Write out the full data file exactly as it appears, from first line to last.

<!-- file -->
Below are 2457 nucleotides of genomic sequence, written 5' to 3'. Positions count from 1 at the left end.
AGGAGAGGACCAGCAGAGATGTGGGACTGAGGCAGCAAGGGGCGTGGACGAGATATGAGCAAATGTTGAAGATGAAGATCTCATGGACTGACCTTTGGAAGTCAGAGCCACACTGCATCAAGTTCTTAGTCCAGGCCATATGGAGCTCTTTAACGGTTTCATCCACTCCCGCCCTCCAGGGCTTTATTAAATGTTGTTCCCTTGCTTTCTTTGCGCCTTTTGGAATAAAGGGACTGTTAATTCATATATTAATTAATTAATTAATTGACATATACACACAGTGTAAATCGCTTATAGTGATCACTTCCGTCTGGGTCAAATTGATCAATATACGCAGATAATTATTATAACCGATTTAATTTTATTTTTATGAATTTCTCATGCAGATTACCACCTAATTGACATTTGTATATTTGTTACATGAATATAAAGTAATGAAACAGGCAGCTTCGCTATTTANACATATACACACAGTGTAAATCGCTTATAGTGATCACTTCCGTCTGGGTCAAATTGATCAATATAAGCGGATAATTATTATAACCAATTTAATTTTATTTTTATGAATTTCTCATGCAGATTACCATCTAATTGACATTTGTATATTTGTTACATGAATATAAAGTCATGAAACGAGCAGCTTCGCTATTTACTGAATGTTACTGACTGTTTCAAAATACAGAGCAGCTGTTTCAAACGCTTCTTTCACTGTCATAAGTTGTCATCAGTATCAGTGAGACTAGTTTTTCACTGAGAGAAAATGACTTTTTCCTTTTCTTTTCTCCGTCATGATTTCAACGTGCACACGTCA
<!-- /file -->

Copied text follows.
Below are 2457 nucleotides of genomic sequence, written 5' to 3'. Positions count from 1 at the left end.
AGGAGAGGACCAGCAGAGATGTGGGACTGAGGCAGCAAGGGGCGTGGACGAGATATGAGCAAATGTTGAAGATGAAGATCTCATGGACTGACCTTTGGAAGTCAGAGCCACACTGCATCAAGTTCTTAGTCCAGGCCATATGGAGCTCTTTAACGGTTTCATCCACTCCCGCCCTCCAGGGCTTTATTAAATGTTGTTCCCTTGCTTTCTTTGCGCCTTTTGGAATAAAGGGACTGTTAATTCATATATTAATTAATTAATTAATTGACATATACACACAGTGTAAATCGCTTATAGTGATCACTTCCGTCTGGGTCAAATTGATCAATATACGCAGATAATTATTATAACCGATTTAATTTTATTTTTATGAATTTCTCATGCAGATTACCACCTAATTGACATTTGTATATTTGTTACATGAATATAAAGTAATGAAACAGGCAGCTTCGCTATTTANACATATACACACAGTGTAAATCGCTTATAGTGATCACTTCCGTCTGGGTCAAATTGATCAATATAAGCGGATAATTATTATAACCAATTTAATTTTATTTTTATGAATTTCTCATGCAGATTACCATCTAATTGACATTTGTATATTTGTTACATGAATATAAAGTCATGAAACGAGCAGCTTCGCTATTTACTGAATGTTACTGACTGTTTCAAAATACAGAGCAGCTGTTTCAAACGCTTCTTTCACTGTCATAAGTTGTCATCAGTATCAGTGAGACTAGTTTTTCACTGAGAGAAAATGACTTTTTCCTTTTCTTTTCTCCGTCATGATTTCAACGTGCACACGTCA